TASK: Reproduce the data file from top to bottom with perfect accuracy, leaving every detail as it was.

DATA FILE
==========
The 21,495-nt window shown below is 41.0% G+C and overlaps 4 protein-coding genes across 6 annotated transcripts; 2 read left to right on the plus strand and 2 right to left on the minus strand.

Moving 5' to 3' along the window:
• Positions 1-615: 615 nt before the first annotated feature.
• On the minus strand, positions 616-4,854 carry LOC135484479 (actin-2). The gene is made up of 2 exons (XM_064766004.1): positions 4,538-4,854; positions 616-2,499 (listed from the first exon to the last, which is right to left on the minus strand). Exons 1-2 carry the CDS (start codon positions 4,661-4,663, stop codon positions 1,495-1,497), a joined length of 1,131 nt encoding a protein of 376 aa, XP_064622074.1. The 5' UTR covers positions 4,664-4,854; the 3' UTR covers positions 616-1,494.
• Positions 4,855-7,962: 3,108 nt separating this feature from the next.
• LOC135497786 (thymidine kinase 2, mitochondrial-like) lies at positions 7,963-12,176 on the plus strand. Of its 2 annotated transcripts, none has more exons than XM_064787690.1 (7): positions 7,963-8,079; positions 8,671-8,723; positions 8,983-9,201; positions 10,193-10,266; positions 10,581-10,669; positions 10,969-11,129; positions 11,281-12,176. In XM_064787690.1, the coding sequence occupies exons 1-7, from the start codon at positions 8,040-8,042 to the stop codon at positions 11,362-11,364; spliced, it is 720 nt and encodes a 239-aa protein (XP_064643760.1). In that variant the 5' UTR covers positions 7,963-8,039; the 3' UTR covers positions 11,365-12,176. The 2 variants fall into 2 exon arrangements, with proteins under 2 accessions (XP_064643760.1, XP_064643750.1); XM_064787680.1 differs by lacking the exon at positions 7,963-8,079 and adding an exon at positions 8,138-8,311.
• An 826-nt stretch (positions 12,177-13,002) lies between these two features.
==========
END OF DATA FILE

The 21,495-nt window shown below is 41.0% G+C and overlaps 4 protein-coding genes across 6 annotated transcripts; 2 read left to right on the plus strand and 2 right to left on the minus strand.

Moving 5' to 3' along the window:
• Positions 1-615: 615 nt before the first annotated feature.
• On the minus strand, positions 616-4,854 carry LOC135484479 (actin-2). The gene is made up of 2 exons (XM_064766004.1): positions 4,538-4,854; positions 616-2,499 (listed from the first exon to the last, which is right to left on the minus strand). Exons 1-2 carry the CDS (start codon positions 4,661-4,663, stop codon positions 1,495-1,497), a joined length of 1,131 nt encoding a protein of 376 aa, XP_064622074.1. The 5' UTR covers positions 4,664-4,854; the 3' UTR covers positions 616-1,494.
• Positions 4,855-7,962: 3,108 nt separating this feature from the next.
• LOC135497786 (thymidine kinase 2, mitochondrial-like) lies at positions 7,963-12,176 on the plus strand. Of its 2 annotated transcripts, none has more exons than XM_064787690.1 (7): positions 7,963-8,079; positions 8,671-8,723; positions 8,983-9,201; positions 10,193-10,266; positions 10,581-10,669; positions 10,969-11,129; positions 11,281-12,176. In XM_064787690.1, the coding sequence occupies exons 1-7, from the start codon at positions 8,040-8,042 to the stop codon at positions 11,362-11,364; spliced, it is 720 nt and encodes a 239-aa protein (XP_064643760.1). In that variant the 5' UTR covers positions 7,963-8,039; the 3' UTR covers positions 11,365-12,176. The 2 variants fall into 2 exon arrangements, with proteins under 2 accessions (XP_064643760.1, XP_064643750.1); XM_064787680.1 differs by lacking the exon at positions 7,963-8,079 and adding an exon at positions 8,138-8,311.
• An 826-nt stretch (positions 12,177-13,002) lies between these two features.